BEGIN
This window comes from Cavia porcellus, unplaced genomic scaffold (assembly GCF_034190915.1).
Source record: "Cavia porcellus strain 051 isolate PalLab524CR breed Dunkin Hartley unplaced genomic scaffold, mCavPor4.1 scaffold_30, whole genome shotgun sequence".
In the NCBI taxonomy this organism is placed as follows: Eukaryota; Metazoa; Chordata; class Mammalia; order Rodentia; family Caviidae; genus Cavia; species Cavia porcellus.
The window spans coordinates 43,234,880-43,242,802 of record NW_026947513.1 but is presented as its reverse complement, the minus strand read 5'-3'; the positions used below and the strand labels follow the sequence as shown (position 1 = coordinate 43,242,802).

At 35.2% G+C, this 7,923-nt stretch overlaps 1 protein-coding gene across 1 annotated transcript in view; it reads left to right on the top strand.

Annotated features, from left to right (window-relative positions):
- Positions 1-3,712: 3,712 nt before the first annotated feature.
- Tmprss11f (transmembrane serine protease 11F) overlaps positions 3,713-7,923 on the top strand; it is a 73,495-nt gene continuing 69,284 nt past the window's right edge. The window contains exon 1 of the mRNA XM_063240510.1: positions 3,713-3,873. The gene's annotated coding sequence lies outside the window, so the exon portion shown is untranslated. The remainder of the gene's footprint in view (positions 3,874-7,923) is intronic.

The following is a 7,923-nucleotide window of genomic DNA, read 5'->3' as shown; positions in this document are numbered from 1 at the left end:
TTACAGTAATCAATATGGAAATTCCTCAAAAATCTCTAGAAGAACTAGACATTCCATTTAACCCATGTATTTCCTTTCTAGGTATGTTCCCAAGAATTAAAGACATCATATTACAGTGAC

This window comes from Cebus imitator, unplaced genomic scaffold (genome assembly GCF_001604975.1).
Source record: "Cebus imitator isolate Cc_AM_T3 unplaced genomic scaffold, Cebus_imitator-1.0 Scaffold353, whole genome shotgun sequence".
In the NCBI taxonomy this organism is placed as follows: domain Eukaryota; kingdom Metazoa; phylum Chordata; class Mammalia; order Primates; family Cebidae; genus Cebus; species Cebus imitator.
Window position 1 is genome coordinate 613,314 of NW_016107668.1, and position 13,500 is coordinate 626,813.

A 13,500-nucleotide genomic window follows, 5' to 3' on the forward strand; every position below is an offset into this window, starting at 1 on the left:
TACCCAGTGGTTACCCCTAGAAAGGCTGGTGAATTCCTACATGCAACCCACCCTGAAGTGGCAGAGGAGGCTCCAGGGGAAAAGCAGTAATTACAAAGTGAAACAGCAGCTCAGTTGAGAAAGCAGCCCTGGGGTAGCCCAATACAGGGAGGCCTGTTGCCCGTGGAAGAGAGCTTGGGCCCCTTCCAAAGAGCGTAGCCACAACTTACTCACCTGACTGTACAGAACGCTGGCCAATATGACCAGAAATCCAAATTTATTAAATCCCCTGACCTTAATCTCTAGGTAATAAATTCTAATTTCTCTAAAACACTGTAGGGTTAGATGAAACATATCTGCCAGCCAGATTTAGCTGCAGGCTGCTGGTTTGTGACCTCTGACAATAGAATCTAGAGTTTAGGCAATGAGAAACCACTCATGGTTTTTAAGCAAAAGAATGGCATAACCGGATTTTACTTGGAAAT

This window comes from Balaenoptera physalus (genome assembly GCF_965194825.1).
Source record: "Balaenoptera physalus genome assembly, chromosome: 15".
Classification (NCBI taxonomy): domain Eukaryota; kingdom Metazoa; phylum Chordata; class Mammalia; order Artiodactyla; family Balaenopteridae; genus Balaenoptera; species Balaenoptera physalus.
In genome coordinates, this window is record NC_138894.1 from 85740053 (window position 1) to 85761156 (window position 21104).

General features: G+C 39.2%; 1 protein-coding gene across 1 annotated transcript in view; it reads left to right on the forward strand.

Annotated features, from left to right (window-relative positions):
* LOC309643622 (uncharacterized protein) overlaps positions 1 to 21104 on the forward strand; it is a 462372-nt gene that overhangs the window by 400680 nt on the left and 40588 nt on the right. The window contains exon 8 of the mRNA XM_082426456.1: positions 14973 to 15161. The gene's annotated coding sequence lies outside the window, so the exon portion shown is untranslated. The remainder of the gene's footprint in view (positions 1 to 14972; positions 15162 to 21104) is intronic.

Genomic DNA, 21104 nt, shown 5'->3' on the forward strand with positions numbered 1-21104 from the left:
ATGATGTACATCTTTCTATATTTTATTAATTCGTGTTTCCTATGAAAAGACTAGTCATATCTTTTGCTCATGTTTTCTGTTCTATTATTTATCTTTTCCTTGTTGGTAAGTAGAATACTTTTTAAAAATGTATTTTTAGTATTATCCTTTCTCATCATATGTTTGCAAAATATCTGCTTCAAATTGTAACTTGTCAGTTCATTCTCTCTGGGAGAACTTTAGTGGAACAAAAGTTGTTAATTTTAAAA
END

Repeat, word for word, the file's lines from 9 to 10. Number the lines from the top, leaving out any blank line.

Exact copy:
The following is a 7,923-nucleotide window of genomic DNA, read 5'->3' as shown; positions in this document are numbered from 1 at the left end:
TTACAGTAATCAATATGGAAATTCCTCAAAAATCTCTAGAAGAACTAGACATTCCATTTAACCCATGTATTTCCTTTCTAGGTATGTTCCCAAGAATTAAAGACATCATATTACAGTGAC